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Seniors unite on the road — at last

VERGENNES UNION HIGH School seniors Ema Gernander, left, Bekah Duprey and Jordan Kimball lead some of their classmates up Comfort Hill Monday during a Class of 2021 fundraising walk that not only gathered money for two charities but gave the class a chance to be together after a year of social distancing. Independent photo/Steve James

Some of the people I hadn’t seen in many months. It was really nice to really come back and have that community we haven’t had so long in that pandemic. The physical isolation is so hard on students.
— Xander DeBlois

VERGENNES — It came half a year after originally scheduled, but the Vergennes Union High School Class of 2021 upheld a cherished tradition on Monday — its annual senior fundraising walkathon and visit to their former elementary school.

Blessed with sunshine and temperatures in the 60s and 70s, more than 60 of the class’s 103 members walked from VUHS to Ferrisburgh Central and Vergennes Union Elementary schools and back. The walk and their fundraising efforts raised close to $5,000 for the Alzheimer’s Association and the Vermont Food Bank.

The seniors voted for those charities this past fall, and the class fundraising efforts have been split in proportion to the seniors’ vote, according to Class of 2021 President Xander DeBlois and Vice President Jordan Kimball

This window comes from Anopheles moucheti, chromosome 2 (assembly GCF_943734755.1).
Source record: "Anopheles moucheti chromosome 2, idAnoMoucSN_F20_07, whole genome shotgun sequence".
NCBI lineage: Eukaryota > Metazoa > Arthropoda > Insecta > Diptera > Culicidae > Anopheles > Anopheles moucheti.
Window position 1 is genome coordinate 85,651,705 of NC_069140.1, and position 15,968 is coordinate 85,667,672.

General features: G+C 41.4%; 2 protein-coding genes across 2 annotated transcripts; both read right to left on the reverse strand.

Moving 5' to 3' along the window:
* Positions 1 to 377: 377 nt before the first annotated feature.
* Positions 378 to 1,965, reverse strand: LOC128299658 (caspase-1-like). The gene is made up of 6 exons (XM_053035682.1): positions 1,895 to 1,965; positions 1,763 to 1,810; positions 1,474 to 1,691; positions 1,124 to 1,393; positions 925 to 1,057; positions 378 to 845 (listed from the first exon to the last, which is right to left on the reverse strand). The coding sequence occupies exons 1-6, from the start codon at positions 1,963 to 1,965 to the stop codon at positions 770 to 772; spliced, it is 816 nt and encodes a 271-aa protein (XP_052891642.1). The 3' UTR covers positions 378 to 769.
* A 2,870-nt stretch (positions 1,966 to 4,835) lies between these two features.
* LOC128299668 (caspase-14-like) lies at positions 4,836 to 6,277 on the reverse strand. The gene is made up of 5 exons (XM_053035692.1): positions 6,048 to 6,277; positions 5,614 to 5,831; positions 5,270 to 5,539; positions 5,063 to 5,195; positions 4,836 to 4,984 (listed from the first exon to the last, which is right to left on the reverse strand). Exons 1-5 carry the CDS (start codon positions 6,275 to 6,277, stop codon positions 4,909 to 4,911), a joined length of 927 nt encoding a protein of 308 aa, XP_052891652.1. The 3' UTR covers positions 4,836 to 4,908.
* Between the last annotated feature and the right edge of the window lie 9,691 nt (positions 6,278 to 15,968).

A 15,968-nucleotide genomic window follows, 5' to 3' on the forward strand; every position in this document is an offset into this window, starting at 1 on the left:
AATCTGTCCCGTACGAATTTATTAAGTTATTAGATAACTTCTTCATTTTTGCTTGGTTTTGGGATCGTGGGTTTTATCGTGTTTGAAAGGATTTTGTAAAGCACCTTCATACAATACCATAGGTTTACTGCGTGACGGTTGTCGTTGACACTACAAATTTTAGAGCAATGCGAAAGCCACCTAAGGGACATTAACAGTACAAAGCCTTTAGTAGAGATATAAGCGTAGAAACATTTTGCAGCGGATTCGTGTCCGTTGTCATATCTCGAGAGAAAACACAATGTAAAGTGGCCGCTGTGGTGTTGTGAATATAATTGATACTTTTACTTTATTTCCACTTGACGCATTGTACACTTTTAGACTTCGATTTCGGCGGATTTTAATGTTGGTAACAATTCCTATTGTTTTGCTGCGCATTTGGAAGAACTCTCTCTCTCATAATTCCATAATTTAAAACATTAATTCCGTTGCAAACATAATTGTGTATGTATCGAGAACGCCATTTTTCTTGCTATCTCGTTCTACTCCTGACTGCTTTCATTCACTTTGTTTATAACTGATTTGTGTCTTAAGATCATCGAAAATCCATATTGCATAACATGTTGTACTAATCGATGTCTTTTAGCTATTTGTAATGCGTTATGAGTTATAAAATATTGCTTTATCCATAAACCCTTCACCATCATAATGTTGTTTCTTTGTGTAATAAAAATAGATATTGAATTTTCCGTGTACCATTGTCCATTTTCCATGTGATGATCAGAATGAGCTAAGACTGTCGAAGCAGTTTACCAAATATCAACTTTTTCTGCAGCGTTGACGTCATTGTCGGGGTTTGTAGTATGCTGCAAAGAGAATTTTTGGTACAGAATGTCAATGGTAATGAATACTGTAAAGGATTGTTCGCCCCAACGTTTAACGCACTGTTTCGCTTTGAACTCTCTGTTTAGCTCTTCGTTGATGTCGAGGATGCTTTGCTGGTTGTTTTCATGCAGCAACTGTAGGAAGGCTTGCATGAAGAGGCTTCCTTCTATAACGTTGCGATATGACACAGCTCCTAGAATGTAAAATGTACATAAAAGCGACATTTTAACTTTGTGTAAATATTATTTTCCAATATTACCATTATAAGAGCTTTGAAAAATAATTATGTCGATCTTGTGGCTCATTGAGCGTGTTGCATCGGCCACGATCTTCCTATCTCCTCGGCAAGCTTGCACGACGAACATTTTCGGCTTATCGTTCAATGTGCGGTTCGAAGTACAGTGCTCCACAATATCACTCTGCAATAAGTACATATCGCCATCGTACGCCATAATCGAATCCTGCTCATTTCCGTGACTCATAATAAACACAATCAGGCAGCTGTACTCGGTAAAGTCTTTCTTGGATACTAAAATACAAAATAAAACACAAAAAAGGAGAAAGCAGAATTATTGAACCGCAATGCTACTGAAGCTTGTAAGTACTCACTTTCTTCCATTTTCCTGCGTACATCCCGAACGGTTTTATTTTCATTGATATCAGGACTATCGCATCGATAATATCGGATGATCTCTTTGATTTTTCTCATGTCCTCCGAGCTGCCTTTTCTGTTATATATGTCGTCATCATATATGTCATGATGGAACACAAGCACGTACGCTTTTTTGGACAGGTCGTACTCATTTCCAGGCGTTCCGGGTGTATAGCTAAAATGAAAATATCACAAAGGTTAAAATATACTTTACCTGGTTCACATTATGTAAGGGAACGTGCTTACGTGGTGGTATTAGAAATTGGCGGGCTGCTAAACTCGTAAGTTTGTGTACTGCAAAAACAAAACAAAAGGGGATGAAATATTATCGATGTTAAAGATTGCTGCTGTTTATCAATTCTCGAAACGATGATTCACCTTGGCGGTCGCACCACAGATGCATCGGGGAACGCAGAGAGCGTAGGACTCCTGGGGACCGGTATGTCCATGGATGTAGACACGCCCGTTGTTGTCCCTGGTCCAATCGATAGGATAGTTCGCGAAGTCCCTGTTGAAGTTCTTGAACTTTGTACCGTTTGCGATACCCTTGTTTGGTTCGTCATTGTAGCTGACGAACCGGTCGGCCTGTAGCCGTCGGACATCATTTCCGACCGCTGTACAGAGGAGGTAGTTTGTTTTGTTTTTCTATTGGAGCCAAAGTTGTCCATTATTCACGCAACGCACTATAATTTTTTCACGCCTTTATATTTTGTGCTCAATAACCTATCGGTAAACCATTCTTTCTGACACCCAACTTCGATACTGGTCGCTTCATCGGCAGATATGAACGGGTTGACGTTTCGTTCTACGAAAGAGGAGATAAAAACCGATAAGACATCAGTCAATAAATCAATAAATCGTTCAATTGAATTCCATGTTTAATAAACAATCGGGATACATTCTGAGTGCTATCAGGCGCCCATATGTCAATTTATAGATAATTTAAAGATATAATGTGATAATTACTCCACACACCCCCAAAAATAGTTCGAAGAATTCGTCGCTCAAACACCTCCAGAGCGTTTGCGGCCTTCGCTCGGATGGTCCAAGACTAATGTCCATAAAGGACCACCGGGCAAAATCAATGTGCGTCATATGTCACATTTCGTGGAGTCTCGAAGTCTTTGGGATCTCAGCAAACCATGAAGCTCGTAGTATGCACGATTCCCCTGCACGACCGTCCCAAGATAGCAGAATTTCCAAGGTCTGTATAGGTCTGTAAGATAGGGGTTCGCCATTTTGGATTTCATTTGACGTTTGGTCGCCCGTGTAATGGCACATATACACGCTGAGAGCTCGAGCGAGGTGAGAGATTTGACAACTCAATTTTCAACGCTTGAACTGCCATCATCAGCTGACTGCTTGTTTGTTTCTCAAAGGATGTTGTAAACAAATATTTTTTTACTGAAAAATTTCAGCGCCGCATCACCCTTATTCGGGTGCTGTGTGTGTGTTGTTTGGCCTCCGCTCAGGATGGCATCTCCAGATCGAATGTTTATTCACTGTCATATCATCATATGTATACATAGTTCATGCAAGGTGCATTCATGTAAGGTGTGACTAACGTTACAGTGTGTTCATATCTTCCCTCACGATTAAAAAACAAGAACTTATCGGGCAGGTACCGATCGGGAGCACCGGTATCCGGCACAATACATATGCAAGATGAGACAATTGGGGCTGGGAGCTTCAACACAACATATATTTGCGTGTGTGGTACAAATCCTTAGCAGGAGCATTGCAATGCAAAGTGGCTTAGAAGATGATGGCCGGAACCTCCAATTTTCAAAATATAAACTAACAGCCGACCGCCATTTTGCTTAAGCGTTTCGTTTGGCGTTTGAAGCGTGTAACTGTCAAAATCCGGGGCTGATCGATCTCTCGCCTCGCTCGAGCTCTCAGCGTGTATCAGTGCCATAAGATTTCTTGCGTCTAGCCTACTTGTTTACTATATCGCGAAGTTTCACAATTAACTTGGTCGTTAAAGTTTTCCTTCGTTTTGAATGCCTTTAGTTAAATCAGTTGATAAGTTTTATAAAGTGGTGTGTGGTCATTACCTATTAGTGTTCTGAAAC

“We thought it would be important to support both of those causes,” DeBlois said.

Direct donors can choose between Class of 2021 GoFundMe pages devoted to each charity. As of Tuesday morning, the VUHS Class of 2021 Alzheimer’s Association GoFundMe page donations had totaled about $3,450, while the Vermont Food Bank’s page had crested to $1,100. Donations will be accepted through the end of the school year.

The class had originally planned to walk this past fall, but the worsening COVID-19 pandemic put a halt to those plans.

But this spring, with students recently returned to fulltime education, more than 75% of Vermonters having received at least one COVID vaccination dose, and COVID infections declining, school administrators green-lighted the annual walkathon.

That decision delighted the students, said DeBlois and Kimball. On Tuesday morning they described the event and their class’s collective feelings about it.

“I had an absolute blast, and I had some feedback from my (track) teammates last night. They all loved what was happening,” said DeBlois, who lives in Ferrisburgh. “I think it was a great way for us to come together as a class.” 

Kimball acknowledged the class had been disappointed by the fall cancellation. But she said it was perhaps for the best that seniors got to share the moment this spring after a school year that saw them divided into cohorts, coming into school just two days a week. 

“To do it as a spring thing I think was really beneficial for us, especially after our class has gone through so much this year,” said Kimball, who lives in Vergennes. “Just having something at the end of the year to bring us all together and see all the people we haven’t seen all year, it was really nice.”